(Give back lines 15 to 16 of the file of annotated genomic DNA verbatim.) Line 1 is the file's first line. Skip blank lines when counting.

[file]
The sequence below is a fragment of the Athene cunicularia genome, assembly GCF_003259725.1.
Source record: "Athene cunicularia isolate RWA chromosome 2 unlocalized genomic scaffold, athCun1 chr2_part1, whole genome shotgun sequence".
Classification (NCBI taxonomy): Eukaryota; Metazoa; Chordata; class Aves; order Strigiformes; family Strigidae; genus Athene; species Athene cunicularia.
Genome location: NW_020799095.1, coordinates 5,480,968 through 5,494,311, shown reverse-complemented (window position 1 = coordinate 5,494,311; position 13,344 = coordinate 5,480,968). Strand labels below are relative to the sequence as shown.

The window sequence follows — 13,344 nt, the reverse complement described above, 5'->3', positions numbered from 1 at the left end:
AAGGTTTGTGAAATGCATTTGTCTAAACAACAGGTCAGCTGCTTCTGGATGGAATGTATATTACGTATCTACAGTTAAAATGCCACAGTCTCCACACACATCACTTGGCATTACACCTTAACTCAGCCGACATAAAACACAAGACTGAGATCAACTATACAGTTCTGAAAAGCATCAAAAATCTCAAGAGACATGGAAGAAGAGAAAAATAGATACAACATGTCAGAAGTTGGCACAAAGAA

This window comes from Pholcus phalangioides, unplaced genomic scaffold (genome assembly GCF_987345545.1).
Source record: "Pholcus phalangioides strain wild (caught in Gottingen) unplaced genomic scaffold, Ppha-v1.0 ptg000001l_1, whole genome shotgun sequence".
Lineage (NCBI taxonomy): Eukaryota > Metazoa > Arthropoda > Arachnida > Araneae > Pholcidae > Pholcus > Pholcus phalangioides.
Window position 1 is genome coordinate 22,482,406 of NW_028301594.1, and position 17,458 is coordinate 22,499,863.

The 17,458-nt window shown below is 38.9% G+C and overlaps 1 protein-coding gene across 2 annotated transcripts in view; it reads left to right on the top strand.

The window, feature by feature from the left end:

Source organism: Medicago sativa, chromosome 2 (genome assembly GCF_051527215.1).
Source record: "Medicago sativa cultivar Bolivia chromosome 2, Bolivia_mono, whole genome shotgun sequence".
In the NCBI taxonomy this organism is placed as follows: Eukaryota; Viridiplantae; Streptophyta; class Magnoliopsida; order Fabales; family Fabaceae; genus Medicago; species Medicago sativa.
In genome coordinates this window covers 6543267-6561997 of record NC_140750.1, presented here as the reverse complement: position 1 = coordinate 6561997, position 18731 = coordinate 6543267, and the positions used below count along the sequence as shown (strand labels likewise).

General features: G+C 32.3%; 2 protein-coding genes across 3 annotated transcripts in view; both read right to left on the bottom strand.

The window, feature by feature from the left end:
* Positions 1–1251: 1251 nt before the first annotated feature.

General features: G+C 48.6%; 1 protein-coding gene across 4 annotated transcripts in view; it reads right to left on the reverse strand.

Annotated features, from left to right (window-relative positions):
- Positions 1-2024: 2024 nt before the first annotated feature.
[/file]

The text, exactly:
In the NCBI taxonomy this organism is placed as follows: Eukaryota; Viridiplantae; Streptophyta; class Magnoliopsida; order Fabales; family Fabaceae; genus Medicago; species Medicago sativa.
In genome coordinates this window covers 6543267-6561997 of record NC_140750.1, presented here as the reverse complement: position 1 = coordinate 6561997, position 18731 = coordinate 6543267, and the positions used below count along the sequence as shown (strand labels likewise).